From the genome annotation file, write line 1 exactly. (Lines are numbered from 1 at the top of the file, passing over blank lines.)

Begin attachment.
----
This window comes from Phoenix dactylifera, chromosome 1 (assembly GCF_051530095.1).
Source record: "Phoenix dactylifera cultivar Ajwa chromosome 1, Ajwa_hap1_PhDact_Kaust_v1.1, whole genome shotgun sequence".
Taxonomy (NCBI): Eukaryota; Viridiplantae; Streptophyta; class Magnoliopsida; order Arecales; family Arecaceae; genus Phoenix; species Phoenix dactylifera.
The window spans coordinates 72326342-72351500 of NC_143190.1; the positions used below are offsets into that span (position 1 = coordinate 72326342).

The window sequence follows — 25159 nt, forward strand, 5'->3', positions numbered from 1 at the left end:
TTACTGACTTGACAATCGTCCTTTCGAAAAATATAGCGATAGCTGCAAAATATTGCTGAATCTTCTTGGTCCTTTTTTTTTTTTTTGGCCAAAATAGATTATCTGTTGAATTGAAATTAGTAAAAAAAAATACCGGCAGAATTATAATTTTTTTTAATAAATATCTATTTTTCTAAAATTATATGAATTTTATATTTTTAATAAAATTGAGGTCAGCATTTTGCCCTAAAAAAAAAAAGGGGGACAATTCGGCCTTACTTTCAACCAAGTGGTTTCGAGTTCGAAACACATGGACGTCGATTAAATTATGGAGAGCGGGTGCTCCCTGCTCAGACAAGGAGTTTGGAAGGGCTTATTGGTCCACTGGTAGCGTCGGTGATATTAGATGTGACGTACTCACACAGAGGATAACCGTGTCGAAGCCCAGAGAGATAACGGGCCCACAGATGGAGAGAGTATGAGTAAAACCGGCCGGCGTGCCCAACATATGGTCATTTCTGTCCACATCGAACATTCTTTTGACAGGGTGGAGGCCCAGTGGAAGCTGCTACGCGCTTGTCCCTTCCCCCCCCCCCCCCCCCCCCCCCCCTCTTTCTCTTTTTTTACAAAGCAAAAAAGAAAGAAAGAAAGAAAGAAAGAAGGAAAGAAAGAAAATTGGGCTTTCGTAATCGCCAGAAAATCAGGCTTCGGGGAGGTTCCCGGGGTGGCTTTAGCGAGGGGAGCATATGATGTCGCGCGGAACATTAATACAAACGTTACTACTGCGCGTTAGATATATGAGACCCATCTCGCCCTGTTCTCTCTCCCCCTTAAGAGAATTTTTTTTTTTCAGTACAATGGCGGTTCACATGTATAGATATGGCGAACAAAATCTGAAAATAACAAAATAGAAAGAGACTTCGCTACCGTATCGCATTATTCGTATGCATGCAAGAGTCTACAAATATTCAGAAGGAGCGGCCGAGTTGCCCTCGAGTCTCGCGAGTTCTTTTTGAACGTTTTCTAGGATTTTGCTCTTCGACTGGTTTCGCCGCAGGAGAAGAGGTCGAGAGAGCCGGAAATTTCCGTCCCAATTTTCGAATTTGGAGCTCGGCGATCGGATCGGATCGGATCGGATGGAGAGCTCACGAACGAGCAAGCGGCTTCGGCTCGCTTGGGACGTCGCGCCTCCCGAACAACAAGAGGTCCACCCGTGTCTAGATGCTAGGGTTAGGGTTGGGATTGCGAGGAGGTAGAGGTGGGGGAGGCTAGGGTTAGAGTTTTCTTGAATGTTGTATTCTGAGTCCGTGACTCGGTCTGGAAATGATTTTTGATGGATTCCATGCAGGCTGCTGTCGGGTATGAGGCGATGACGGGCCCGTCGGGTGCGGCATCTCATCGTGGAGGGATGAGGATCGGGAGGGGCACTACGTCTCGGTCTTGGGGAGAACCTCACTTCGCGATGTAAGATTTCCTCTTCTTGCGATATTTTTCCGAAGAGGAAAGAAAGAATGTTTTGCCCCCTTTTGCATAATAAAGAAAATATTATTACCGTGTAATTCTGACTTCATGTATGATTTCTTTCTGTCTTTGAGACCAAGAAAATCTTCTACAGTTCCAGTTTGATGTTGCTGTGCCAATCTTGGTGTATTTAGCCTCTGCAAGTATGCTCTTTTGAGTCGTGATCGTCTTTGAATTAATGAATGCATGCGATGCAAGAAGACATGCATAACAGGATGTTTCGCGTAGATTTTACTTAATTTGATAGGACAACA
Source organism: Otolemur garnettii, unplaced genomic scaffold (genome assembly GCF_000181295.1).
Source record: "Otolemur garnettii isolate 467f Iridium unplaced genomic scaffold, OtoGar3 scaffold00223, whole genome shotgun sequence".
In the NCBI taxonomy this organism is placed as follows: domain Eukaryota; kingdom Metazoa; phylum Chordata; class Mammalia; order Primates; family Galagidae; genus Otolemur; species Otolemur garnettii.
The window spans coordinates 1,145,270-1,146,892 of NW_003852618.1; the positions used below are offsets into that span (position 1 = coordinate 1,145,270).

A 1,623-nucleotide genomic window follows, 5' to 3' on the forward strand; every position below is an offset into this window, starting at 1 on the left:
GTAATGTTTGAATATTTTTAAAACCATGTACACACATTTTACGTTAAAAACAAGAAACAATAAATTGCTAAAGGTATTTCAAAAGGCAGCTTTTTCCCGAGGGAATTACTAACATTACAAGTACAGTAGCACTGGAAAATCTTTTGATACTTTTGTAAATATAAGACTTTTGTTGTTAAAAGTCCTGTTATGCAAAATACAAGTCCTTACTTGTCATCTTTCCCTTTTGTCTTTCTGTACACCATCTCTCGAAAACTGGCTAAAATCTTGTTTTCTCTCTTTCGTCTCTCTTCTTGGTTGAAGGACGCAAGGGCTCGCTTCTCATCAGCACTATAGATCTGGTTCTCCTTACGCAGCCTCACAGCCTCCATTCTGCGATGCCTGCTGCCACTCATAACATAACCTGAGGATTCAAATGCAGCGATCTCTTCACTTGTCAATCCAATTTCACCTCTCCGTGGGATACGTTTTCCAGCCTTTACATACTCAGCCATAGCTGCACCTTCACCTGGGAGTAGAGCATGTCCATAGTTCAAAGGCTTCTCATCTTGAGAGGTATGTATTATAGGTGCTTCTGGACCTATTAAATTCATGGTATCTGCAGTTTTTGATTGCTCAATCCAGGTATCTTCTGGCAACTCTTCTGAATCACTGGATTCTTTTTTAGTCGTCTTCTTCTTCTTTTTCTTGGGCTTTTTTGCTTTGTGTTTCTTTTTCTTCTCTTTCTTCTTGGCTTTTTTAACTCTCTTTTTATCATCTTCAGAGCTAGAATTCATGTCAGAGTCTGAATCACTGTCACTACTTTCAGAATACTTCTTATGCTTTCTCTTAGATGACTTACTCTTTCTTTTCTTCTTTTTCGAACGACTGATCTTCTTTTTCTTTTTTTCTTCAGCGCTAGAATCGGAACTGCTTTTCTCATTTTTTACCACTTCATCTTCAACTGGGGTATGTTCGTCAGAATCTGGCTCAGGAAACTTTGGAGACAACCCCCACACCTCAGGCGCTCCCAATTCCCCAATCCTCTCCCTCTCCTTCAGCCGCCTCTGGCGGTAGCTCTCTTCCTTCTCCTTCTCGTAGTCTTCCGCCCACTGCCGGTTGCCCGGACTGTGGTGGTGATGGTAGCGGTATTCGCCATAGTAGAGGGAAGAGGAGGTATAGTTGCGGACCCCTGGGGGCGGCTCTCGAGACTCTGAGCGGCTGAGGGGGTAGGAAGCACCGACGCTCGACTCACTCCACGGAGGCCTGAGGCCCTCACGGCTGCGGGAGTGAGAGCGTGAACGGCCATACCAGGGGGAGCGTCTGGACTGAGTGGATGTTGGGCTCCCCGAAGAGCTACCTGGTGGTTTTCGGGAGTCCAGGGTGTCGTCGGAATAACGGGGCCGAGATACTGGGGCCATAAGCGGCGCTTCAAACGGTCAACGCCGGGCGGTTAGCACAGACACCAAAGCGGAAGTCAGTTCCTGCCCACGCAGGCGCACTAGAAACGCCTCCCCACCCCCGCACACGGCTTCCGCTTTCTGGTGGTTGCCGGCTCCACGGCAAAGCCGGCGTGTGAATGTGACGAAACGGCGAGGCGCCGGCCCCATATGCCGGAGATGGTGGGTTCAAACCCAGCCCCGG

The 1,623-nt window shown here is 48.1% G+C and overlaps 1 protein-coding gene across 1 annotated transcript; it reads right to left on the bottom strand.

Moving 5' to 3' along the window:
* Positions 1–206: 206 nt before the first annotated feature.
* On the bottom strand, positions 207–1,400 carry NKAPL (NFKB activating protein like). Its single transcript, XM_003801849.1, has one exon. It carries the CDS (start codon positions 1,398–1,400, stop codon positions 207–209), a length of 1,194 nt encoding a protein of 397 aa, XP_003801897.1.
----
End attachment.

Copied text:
This window comes from Phoenix dactylifera, chromosome 1 (assembly GCF_051530095.1).